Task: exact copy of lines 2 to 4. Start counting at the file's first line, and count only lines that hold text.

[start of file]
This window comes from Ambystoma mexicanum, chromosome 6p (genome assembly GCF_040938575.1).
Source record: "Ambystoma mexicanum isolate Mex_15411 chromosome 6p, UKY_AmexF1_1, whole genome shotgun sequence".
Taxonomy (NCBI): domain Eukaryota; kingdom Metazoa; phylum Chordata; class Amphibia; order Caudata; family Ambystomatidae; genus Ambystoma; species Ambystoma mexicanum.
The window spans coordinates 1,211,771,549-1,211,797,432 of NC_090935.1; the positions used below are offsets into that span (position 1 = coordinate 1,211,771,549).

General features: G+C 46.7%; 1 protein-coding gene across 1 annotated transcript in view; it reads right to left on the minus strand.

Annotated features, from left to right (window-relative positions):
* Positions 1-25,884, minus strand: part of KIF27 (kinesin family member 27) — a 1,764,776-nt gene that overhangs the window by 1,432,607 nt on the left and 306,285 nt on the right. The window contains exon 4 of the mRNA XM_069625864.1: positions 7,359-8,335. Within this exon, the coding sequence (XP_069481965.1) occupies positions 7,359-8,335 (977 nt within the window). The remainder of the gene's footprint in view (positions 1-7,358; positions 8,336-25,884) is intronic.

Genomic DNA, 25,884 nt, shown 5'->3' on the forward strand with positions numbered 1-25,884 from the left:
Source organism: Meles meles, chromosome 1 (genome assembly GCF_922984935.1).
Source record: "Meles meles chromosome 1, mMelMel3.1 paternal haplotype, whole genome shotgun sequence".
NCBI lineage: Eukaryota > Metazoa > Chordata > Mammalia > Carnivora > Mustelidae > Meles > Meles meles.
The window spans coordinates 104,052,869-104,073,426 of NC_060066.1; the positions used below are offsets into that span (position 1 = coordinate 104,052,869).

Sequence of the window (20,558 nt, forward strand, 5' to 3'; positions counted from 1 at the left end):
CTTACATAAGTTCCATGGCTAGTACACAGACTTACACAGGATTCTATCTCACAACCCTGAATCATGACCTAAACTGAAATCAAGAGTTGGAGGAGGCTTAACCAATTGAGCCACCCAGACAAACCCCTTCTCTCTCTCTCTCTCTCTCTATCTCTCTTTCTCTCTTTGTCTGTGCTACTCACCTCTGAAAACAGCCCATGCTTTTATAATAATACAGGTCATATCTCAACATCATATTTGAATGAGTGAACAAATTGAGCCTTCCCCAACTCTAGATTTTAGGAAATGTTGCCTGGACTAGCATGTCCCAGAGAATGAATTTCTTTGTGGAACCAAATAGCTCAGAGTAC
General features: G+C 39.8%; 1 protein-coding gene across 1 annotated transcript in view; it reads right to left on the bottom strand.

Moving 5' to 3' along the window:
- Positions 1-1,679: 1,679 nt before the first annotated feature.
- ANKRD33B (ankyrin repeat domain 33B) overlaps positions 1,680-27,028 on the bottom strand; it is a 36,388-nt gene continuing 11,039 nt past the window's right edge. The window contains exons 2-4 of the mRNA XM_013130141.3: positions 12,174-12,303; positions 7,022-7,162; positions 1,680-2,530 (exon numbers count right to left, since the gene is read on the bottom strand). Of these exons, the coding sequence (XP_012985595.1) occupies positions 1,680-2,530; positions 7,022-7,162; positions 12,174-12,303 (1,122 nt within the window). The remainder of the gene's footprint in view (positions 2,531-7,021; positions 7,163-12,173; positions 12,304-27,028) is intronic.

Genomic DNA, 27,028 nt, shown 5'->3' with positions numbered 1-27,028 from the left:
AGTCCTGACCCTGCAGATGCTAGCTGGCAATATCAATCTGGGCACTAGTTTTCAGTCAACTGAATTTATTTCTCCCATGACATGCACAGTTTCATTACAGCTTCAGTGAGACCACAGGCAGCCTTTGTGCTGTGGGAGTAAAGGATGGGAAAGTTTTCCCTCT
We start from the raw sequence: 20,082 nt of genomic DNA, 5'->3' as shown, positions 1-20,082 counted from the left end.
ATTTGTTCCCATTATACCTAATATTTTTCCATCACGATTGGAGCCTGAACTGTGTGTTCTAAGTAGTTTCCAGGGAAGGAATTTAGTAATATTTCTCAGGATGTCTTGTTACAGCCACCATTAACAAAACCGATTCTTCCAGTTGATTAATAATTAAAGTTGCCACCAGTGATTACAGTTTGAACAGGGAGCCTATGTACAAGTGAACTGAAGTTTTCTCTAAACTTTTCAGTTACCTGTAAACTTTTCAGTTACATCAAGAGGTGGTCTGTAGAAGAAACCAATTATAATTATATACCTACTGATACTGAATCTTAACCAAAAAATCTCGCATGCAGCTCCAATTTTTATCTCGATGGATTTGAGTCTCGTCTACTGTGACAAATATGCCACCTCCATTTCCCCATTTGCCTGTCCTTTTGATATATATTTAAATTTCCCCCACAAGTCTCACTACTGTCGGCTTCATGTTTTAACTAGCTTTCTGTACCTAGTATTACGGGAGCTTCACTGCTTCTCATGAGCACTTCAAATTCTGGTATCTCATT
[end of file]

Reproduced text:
Source record: "Ambystoma mexicanum isolate Mex_15411 chromosome 6p, UKY_AmexF1_1, whole genome shotgun sequence".
Taxonomy (NCBI): domain Eukaryota; kingdom Metazoa; phylum Chordata; class Amphibia; order Caudata; family Ambystomatidae; genus Ambystoma; species Ambystoma mexicanum.
The window spans coordinates 1,211,771,549-1,211,797,432 of NC_090935.1; the positions used below are offsets into that span (position 1 = coordinate 1,211,771,549).